Ask Us How: Acquisition and Expansion of Your Business

Posted by Michael Derin

Published on October 16, 2013 under NSW Business Chamber Partnership

After several years in business it is not uncommon to find you start to consider further means of increasing business profitability through other means. 

Through my experience there are many options available to grow your business; today I will concentrate on how to grow your business through acquisition or expansion. 

The appeal of acquiring a business to automatically increase turnover and profits involves a great deal of thought and due-diligence as does increasing working capital to continue business success. 

I will outline the steps you should consider whilst avoiding the pitfalls and educate you on why it has worked many times over for successful business professionals.   


Whether looking to acquire or looking to raise capital for the expansion of your business there are many simple rules you should follow.

Acquiring a business:

If acquiring a business it is essential that you have a sound due diligence process in place.  As mentioned previously the major pitfall is that you don’t investigate the acquired company and end up with a dud!  We will explore this in more detail a little bit later.

Other factors to consider include:

-       Is it a major competitor of yours and does this mean more market presence for your business?

-       Does it complement the services or product you already sell?

-       Where is the business located? Does it involve your business expanding overseas or interstate?

-       Will the owner be part and parcel of the acquisition?

-       Are you keen to tackle a new market with the acquisition of this business?

-       How will the acquisition of this business compliment your current customer base – will you be able to cross sell services or products?

As a business owner you want to be taking into account the reasons for wanting to increase your market presence and business success.  If you have not thought clearly about what your vision and goals are then the likelihood of acquiring another company would be slim.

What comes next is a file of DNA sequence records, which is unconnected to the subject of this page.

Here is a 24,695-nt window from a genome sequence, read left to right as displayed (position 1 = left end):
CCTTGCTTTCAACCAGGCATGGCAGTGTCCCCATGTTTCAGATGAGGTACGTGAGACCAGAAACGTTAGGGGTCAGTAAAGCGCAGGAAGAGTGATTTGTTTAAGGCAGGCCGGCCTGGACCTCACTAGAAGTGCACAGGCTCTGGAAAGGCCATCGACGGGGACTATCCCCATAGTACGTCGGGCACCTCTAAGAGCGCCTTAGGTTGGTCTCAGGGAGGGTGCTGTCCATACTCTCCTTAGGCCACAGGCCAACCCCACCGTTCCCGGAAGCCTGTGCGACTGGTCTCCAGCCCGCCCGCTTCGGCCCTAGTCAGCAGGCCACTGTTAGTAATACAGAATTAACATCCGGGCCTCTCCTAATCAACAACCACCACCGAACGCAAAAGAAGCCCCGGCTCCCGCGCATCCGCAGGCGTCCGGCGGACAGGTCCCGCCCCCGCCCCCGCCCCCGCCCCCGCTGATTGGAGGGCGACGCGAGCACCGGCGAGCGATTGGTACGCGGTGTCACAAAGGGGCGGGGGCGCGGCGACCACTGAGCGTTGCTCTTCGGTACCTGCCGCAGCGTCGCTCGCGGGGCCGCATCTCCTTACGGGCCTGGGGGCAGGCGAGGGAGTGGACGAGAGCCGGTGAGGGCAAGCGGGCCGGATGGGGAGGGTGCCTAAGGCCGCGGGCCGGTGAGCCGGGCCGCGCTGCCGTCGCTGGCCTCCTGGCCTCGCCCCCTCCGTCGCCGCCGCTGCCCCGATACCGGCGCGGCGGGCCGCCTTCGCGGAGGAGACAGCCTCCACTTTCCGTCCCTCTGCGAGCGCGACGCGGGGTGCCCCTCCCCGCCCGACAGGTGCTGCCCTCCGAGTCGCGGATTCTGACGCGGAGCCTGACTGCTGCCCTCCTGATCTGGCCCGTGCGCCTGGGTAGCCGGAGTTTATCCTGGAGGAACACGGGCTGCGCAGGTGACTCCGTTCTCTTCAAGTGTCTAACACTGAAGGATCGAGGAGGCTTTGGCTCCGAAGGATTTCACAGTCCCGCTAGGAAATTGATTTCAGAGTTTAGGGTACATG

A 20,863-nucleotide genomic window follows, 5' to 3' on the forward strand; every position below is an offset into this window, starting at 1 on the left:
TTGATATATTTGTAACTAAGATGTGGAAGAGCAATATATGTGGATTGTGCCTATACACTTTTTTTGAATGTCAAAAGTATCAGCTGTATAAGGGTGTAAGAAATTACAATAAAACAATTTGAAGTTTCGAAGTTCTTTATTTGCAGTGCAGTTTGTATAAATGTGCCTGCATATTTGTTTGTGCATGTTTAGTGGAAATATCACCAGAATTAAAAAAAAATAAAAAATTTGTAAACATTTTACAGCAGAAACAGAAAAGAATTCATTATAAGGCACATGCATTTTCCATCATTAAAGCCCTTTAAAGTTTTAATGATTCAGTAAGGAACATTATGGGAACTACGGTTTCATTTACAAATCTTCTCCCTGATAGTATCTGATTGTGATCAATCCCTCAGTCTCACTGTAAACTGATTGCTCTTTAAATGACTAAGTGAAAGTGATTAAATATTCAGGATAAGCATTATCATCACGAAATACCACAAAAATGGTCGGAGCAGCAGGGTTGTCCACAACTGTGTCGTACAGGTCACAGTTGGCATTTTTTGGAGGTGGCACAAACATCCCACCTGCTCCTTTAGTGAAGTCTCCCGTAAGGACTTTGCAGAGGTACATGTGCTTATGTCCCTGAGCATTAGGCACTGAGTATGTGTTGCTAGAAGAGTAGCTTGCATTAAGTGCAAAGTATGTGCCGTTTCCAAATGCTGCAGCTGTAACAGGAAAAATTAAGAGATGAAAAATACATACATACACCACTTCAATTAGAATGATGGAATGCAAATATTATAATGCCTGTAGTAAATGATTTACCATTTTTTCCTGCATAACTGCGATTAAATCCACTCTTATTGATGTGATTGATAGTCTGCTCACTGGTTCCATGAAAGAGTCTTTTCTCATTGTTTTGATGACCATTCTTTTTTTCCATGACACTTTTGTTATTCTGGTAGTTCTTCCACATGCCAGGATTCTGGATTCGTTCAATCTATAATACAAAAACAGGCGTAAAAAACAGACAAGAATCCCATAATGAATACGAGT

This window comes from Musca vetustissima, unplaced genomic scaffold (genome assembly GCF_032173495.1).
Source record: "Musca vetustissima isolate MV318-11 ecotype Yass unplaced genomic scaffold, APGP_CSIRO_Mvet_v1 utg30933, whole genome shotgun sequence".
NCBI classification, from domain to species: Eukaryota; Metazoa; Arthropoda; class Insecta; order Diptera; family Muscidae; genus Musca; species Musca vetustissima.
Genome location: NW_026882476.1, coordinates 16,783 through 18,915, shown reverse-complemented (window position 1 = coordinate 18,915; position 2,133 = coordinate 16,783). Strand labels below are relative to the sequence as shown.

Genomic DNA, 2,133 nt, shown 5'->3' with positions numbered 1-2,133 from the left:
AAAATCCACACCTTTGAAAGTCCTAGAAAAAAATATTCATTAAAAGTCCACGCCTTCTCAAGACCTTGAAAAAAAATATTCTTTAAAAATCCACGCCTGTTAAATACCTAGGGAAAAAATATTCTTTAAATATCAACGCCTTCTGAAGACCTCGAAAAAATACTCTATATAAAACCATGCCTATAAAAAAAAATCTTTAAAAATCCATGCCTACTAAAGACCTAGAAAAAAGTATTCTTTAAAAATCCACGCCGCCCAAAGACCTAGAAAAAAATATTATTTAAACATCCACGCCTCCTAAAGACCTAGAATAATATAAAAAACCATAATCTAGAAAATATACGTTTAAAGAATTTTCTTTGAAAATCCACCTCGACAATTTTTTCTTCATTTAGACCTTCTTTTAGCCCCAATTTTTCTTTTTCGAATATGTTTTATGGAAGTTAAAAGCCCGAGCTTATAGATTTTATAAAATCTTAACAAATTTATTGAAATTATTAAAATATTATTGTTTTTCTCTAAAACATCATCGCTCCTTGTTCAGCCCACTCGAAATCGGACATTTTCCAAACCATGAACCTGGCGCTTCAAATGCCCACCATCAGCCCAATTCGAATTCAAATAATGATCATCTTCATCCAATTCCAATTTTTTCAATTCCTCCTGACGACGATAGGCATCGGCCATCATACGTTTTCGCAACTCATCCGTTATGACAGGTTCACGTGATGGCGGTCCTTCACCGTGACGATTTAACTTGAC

If you have a clear vision, a solid business plan, executive summary and financial models around the critical success of acquiring a business then you are taking the right steps to ensure business success.


I mentioned before that I would outline the steps you should consider and the importance of due-diligence when acquiring a business.  It is quite simple really, many acquisitions result in failure, normally due to the inadequacy of the due-diligence process as well as the limited breadth and duration of the process.

The expense of conducting a comprehensive due-diligence process is dwarfed by the costs associated with a failed merger or acquisition along with the time spent as a business owner trying to sell a business providing inadequate information. 

Experts have begun to re-examine the traditional due-diligence process of the past several decades to determine how to enhance its value.  Consequently, there are three important phases of due diligence: prior to, during and after acquisition and I believe the due-diligence team for all three phases should include the same individuals.

It is believed that three phases of a due diligence are necessary to effectively manage a merger or acquisition and I have to agree, reason being: 

-       Phase One – provides insight into the industries competitive structure and establishes an array of potential candidates

-       Phase Two – looks at the detail of the potential candidate and aligning what they have to offer with what you currently provide

-       Phase Three – looks into the integration of businesses once acquired as well as the involvement of a private investor if it is to do with raising capital.

Let’s break these down in a little more detail:

Phase One